The Team

Brendan Foley:

For roughly its first hour, It Follows is about as good as any other modern horror film, if not better. From the riveting cold open, to the establishing of Jay and her circle of family and friends, to the way the rules of how ‘it’ stalks and threatens, it’s all laid out cleanly, clearly, and with the utter confidence of a director completely assured of their vision. That director, David Robert Mitchell, demonstrates an early mastery of mood and tension, creating images and set-pieces that rank alongside the most nightmarishly powerful as any within the genre.

And then…somewhere in there…I don’t know, it’s not that It Follows turns ‘bad’ or anything. It never jumps the rails into idiocy or stupidity, but it’s almost like Mitchell realized, ‘Huh, I actually have to resolve this somehow’. The ending-ending is terrific, haunting and bittersweet and perfectly in tune to the film’s themes, but the film’s big climatic showdown, set in a local pool, is a nonsensical mess that abandons almost all the rules and characterization that had been established by that point for the sake of a battle that wouldn’t have felt out of place during a lesser Elm Street sequel.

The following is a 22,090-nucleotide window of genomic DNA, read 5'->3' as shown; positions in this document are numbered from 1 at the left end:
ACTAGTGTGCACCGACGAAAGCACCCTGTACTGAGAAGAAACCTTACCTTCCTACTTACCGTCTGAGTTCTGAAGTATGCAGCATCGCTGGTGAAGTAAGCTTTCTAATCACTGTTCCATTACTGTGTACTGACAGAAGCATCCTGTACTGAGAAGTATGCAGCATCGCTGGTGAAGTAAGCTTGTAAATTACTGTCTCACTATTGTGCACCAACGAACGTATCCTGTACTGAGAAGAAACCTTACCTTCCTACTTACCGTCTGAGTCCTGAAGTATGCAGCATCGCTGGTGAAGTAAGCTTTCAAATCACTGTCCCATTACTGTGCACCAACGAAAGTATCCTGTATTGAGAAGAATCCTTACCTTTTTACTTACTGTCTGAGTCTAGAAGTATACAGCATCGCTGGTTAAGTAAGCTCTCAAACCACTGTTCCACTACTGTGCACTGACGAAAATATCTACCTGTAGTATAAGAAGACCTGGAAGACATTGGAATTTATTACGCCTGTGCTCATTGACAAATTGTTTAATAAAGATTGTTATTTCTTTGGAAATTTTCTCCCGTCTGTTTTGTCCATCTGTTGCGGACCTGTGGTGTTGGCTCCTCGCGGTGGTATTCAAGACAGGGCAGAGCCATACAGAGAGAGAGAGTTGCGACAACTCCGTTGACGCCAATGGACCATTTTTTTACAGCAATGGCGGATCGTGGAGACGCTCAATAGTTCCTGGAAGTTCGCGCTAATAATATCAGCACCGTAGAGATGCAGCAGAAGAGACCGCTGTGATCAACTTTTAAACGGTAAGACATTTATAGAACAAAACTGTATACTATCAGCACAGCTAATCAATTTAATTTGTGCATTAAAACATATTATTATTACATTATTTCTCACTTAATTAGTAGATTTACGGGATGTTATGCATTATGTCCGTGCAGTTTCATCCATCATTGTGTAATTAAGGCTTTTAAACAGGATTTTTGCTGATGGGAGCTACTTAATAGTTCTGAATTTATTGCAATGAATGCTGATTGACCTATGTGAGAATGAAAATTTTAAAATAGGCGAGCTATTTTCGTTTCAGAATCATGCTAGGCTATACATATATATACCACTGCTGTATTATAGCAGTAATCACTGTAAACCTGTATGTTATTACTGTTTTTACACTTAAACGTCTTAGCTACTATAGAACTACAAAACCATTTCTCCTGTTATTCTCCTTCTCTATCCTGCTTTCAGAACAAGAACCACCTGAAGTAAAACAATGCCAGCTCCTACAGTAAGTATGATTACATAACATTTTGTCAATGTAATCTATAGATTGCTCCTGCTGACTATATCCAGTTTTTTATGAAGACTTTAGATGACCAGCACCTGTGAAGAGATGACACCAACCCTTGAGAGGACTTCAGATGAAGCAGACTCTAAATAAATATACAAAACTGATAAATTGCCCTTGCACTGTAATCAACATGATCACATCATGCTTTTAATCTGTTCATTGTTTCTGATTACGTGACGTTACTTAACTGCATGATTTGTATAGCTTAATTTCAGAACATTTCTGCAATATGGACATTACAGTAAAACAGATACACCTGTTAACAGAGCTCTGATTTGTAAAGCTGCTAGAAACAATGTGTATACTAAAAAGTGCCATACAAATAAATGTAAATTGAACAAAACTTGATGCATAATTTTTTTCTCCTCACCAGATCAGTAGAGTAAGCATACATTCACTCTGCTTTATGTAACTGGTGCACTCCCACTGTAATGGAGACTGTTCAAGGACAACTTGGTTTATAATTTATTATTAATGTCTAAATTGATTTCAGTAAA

It’s a shame that It Follows loses its way a tad, but so much of the film works as a waking nightmare, it’s easy to overlook those shortcomings and luxuriate in the deliciously suffocating mood and dread that Mitchell and his team conjure.(@theTrueBrendanF)

Next week’s pick: